A simulated decant solution having the following composition was prepared.
______________________________________Component ppm______________________________________H2 O2 100Cl- 35,000SO4 = 9,600Na+ 25,000Mo 30Na2 S4 O6 50pH 4______________________________________
The pH of the solution was adjusted to 4 to simulate the condition at which the eluant leaves precipitation tank 21 and to minimize the H2 O2 decomposition at that point.
Ten cc of the selected catalytic material were loaded in the glass reactor as a fixed bed. The decant solution was pumped upflow through the bed at room temperature. The flow rate was varied from 1 to 11 Liquid Hourly Space Volume (LHSV). Instantaneous feed and product samples were taken at the inlet (after the pump) and outlet of the reactor, respectively, and titrated for H2 O2 content using ceric sulfate as the oxidant and Ferron as the indicator. From these analyses, the percentage of H2 O2 decomposition was calculated.
The results are presented in FIG. 2 by plotting the percentage of H2 O2 decomposition against the bed volume of feed solution passed over the catalytic bed. The two catalytic materials tested were:
(1) Activated carbon, type PCB (12×30 mesh) obtained from Pittsburgh Activated Carbon, Division of Calgon Corporation, and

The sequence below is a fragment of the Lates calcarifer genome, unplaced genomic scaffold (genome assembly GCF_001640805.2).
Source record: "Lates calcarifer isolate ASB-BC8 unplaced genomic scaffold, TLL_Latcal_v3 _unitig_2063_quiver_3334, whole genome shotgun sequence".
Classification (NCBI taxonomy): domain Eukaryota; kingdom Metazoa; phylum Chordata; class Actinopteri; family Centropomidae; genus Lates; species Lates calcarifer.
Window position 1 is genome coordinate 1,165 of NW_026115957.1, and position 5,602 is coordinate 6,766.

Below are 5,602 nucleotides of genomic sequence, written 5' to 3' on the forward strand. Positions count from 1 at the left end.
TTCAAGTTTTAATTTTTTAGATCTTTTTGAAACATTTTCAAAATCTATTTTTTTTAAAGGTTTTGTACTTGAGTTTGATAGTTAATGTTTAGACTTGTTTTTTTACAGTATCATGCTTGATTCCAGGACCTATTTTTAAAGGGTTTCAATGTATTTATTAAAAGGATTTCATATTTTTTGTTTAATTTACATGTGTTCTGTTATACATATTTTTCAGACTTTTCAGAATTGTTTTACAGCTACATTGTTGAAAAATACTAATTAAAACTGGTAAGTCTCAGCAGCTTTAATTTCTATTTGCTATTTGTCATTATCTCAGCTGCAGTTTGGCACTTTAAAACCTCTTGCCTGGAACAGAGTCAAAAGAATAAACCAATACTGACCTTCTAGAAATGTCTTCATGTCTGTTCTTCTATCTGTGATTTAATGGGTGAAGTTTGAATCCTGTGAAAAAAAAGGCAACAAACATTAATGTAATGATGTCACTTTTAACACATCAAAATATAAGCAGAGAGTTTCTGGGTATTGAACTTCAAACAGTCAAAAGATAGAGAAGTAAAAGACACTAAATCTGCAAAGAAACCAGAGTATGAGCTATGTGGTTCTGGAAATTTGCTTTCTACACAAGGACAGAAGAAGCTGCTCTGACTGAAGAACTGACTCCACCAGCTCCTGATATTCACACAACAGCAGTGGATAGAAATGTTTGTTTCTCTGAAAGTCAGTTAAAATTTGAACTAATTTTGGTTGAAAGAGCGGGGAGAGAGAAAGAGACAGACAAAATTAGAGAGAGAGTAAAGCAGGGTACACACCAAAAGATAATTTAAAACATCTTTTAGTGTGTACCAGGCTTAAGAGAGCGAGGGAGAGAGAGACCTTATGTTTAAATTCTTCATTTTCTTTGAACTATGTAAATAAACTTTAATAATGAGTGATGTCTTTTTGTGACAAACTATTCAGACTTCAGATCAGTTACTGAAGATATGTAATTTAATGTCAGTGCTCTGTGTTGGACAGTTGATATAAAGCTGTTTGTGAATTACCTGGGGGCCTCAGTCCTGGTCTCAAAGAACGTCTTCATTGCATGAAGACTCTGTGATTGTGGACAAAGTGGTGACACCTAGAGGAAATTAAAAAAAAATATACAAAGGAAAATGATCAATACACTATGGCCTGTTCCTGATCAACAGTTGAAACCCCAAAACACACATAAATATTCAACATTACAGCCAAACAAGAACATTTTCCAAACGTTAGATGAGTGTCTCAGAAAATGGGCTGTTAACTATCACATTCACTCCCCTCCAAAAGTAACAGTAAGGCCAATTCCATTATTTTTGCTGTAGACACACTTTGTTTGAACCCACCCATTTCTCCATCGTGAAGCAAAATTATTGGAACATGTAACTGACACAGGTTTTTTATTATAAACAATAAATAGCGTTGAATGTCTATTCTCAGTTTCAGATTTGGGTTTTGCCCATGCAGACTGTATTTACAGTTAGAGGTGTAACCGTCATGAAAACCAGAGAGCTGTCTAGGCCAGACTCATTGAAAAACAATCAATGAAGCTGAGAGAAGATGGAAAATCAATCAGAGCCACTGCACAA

(2) Pt/carbon (32×80 mesh) contains 0.93 wt% Pt.
The catalysts carbon and Pt/carbon, both are effective in decomposing H2 O2 from 100 ppm to 1˜2 ppm level at room temperature (FIG. 1). This high level of conversion is achieved at pH of 4 where H2 O2 is most stable. Because of its cost, activated granular carbon is clearly the preferred catalyst. As stated above, it is not clear whether the activated carbon itself is the catalyst or it acts as the adsorbent to pick up the heavy metals resulting in the formation of an in-situ metal catalyst.
As shown in FIG. 2, products with 1-2 ppm of H2 O2 are obtained at an LHSV as high as 11. Testing at higher LHSV was not possible due to the physical limitations of the apparatus. However, from the collected data, it can be calculated that only a small amount of catalytic material is necessary even for large commercial operations. Therefore, the cost of providing protection for the expensive ion-exchange resin is de minimus in a commercial operation.